The Business of Buying in the UK: Part 1 – Business of Doing Business – The Journal of Antiques and Collectibles – May 2003
by Ed Welch
Buying in the United Kingdom is not complicated or expensive once you have solved the problems of shipping, lodging, transportation, and discovering the best places to buy.
Hotel rooms in London are expensive. A cheap room is $150 per night. A comfortable room is $250 per night. First-class hotels are much more. The best accommodations for an antique dealer on a buying trip is a bed and breakfast, many of which are located throughout central London. Room rates range in price from $65 to $120 per night and include a full English breakfast. The big breakfast is important because food in the UK, especially London, is expensive. More on saving money on food later.
You can search the Internet for a list of B&B’s in London. Many such businesses have websites with photos of their rooms, directions to the nearest Underground (the London subway) station, and information about the neighborhood. Make sure you use a B&B that is within easy walking distance (5 to 10 minutes) to an Underground station.
I will now do something that I rarely do: recommend one business over another. I recommend that you contact Anne Rouach in Fulham and stay at her B&B, which is located between two antique shopping areas with a third close by. The bus station into central London is a five-minute walk; the Underground station is a ten-minute walk. The neighborhood is safe at all hours and there are many restaurants and pubs nearby.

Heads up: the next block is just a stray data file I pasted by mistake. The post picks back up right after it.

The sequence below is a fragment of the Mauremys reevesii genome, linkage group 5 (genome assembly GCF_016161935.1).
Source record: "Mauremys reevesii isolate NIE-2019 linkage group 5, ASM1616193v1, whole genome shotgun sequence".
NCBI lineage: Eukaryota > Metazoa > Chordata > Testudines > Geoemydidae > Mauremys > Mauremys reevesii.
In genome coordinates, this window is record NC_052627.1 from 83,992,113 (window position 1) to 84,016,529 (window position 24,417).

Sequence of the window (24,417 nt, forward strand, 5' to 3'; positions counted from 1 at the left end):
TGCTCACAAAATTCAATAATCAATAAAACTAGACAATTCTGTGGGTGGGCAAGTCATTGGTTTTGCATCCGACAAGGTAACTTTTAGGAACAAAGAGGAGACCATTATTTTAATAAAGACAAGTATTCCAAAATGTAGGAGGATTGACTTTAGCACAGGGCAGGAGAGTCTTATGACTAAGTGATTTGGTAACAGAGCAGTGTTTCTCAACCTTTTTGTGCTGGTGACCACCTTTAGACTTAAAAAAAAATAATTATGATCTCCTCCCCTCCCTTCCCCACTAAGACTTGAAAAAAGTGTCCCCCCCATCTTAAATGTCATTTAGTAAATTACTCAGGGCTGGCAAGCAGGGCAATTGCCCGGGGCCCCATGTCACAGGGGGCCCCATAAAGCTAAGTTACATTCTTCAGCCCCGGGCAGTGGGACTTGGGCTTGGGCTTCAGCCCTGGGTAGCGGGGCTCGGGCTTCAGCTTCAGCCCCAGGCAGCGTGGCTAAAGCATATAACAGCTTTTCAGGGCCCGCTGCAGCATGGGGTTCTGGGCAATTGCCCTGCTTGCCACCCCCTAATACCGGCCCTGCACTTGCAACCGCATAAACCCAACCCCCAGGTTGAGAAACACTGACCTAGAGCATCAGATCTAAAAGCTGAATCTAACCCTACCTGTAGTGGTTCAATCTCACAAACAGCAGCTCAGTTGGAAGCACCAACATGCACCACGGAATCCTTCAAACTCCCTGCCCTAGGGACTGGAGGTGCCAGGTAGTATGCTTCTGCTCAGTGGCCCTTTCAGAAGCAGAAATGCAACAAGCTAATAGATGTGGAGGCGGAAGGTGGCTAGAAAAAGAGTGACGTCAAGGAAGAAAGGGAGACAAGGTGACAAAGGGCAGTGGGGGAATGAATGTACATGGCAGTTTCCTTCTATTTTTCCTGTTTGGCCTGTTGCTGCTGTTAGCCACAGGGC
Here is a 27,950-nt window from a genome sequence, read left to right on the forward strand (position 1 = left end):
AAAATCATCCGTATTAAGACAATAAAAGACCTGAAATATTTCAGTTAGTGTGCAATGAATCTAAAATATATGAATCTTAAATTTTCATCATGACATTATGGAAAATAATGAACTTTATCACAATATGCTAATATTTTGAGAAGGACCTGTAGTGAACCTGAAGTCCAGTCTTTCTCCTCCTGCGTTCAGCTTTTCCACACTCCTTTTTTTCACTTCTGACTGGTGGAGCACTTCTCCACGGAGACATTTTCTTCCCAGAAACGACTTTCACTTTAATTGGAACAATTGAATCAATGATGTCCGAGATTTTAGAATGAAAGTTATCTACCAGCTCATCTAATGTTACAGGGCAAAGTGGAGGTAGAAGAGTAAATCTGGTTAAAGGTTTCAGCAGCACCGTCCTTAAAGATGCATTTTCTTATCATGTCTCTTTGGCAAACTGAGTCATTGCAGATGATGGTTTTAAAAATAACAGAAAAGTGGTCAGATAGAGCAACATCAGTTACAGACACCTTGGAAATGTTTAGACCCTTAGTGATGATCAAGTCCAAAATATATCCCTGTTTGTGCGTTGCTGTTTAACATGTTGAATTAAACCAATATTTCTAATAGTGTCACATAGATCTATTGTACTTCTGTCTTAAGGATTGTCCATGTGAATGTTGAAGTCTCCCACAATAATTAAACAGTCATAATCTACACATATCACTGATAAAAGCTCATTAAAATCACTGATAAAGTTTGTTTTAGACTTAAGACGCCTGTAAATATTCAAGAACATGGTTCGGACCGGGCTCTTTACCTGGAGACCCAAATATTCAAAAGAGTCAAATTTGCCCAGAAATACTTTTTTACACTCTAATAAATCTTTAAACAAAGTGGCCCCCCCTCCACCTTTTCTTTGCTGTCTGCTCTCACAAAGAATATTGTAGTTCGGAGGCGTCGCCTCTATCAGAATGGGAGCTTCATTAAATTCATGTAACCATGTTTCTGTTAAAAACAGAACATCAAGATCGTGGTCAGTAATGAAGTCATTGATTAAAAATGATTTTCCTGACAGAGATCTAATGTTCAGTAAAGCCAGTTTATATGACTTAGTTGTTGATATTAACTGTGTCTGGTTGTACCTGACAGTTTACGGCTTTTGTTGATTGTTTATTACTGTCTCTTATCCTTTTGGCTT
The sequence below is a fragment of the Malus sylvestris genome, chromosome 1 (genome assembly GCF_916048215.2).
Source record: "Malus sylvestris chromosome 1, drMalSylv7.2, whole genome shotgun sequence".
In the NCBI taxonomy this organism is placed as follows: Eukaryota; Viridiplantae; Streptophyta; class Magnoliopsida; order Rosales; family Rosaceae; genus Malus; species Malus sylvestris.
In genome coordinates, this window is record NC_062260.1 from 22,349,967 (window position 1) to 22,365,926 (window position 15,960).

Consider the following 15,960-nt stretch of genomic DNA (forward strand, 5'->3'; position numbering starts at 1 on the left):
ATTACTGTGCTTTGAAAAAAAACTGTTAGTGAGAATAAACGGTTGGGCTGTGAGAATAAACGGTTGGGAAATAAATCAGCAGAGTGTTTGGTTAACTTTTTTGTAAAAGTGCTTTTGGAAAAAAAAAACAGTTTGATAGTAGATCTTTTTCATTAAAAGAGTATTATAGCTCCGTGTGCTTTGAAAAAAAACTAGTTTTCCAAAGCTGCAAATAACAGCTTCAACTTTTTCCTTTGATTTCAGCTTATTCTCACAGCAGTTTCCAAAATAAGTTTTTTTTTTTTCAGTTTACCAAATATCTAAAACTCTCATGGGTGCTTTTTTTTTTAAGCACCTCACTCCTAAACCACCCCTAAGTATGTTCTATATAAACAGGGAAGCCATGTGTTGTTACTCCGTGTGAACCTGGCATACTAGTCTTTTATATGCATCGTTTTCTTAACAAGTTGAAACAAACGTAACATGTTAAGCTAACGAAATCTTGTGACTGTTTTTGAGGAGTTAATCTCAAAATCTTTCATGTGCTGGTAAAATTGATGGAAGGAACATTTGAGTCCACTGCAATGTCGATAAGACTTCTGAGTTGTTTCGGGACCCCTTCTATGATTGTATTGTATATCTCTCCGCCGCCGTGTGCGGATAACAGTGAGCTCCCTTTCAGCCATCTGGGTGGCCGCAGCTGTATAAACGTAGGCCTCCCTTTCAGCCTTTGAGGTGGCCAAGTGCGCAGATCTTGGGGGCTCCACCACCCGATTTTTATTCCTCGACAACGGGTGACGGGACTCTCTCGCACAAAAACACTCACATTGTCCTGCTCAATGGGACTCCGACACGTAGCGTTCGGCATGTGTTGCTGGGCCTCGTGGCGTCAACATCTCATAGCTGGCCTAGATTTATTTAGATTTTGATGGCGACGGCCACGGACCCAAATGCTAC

Anne will arrange to have you picked up at the airport for half the price you would normally pay. She will direct you to all the antique markets in London. She will arrange to get you to the correct railroad station if you plan to attend an antique market outside London. Moreover, she will guide you to the inexpensive pubs and restaurants the locals use, help you get inexpensive theater tickets, and much more.
My wife and I, my daughter and her husband, our in-laws, and our antique dealer friends all stay with Anne. The only drawback is that you must make your reservations early. She is always busy. Her room rates are moderate for London. You can find less expensive B&Bs but you can do no better if you are looking for a friendly, safe, and comfortable place to stay in London. Finally, Anne puts on the biggest, full English breakfast available. You could not possibly eat everything she has on the table. Because food is so expensive in London, many dealers discover that if they eat a large breakfast and grab a sandwich in the early afternoon from one of the many cafes, they save much money. Dinner will be the most expensive meal of the day and you can save money by patronizing one of the many local pubs.
Antique dealers on a buying trip to the London area have three unrelated transportation problems to solve: transport to and from the airport; getting around London; and rail transportation to and from out-lying antique fairs.